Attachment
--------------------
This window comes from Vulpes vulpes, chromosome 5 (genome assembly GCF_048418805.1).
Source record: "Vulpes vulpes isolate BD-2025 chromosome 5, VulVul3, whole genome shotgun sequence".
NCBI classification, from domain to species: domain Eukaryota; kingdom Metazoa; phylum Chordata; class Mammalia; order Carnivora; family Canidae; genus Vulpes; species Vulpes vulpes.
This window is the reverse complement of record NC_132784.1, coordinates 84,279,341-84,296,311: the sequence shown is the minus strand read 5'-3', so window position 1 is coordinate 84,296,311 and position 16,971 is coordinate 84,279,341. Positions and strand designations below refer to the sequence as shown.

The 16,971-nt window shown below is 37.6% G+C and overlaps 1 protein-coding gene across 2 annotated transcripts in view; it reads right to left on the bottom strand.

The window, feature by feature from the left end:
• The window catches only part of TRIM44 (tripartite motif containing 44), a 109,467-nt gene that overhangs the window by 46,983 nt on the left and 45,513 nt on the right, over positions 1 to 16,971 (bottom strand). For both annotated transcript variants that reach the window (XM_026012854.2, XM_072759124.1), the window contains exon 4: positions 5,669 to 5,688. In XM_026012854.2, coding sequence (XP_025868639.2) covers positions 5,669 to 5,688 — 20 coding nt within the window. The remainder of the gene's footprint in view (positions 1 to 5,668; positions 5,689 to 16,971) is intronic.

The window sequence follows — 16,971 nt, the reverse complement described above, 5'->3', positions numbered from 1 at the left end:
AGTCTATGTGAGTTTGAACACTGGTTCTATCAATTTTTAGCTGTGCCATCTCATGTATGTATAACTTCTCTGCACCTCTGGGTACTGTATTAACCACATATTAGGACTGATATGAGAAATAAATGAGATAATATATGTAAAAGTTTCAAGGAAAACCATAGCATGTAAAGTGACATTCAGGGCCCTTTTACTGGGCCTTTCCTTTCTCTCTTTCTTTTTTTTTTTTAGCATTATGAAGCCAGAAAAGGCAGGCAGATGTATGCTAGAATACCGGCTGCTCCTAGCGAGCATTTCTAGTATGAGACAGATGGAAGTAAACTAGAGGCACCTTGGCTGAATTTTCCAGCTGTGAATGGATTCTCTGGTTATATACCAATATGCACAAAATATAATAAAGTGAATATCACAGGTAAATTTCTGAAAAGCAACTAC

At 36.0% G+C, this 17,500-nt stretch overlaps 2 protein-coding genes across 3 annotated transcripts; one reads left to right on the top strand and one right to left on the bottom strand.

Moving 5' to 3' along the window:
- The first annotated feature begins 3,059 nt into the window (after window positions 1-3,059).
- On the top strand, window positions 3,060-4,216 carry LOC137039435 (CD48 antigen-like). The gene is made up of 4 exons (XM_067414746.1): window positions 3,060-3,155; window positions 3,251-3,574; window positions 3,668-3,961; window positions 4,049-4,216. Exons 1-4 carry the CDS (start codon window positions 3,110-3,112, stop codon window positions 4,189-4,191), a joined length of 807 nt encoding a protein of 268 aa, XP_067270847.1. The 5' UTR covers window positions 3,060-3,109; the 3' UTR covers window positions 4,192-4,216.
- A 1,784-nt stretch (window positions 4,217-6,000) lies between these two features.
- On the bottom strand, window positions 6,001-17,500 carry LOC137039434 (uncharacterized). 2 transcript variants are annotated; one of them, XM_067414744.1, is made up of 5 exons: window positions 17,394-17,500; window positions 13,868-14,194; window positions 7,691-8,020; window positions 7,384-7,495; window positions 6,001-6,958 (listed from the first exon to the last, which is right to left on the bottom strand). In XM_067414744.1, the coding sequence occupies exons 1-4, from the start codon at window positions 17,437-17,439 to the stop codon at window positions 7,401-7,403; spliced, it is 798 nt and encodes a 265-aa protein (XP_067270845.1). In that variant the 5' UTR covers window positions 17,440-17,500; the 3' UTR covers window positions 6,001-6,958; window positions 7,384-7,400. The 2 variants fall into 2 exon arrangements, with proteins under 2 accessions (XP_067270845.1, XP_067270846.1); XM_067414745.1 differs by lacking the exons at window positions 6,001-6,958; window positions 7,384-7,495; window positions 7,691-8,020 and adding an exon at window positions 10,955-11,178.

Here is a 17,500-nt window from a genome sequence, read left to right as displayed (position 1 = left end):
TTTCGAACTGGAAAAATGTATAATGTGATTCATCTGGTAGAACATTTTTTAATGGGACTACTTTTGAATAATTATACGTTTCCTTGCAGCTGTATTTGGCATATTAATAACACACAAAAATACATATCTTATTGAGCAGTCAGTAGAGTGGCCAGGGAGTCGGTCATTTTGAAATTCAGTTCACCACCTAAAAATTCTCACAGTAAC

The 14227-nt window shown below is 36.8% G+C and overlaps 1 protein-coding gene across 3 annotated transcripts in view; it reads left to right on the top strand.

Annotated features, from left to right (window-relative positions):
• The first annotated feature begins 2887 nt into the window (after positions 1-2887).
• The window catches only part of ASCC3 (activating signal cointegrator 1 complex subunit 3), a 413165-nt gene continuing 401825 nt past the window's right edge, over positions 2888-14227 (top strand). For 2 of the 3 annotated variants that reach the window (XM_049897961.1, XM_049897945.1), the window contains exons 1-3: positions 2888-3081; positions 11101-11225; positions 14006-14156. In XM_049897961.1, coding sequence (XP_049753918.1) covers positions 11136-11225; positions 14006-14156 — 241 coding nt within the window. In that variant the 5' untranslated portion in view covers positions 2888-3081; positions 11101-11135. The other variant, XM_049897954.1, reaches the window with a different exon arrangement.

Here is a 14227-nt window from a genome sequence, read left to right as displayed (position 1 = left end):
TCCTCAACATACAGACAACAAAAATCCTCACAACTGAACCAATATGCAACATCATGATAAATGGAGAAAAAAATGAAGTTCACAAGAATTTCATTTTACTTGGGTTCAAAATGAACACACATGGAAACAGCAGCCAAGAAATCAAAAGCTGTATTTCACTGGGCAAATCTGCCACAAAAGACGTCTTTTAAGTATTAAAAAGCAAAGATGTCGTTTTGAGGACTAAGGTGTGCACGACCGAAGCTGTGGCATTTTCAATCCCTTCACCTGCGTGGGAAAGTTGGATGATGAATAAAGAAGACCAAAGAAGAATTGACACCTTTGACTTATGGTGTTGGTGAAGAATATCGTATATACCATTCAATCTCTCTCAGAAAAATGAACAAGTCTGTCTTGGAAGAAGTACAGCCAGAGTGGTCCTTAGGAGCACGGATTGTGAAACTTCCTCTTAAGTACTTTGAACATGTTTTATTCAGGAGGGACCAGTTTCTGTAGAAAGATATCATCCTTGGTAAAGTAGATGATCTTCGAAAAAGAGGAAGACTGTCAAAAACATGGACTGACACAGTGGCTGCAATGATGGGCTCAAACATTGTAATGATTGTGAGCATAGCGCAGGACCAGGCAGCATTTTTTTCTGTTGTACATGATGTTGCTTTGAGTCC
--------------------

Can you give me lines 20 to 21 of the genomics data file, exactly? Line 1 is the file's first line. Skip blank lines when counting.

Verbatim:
• The first annotated feature begins 2887 nt into the window (after positions 1-2887).
• The window catches only part of ASCC3 (activating signal cointegrator 1 complex subunit 3), a 413165-nt gene continuing 401825 nt past the window's right edge, over positions 2888-14227 (top strand). For 2 of the 3 annotated variants that reach the window (XM_049897961.1, XM_049897945.1), the window contains exons 1-3: positions 2888-3081; positions 11101-11225; positions 14006-14156. In XM_049897961.1, coding sequence (XP_049753918.1) covers positions 11136-11225; positions 14006-14156 — 241 coding nt within the window. In that variant the 5' untranslated portion in view covers positions 2888-3081; positions 11101-11135. The other variant, XM_049897954.1, reaches the window with a different exon arrangement.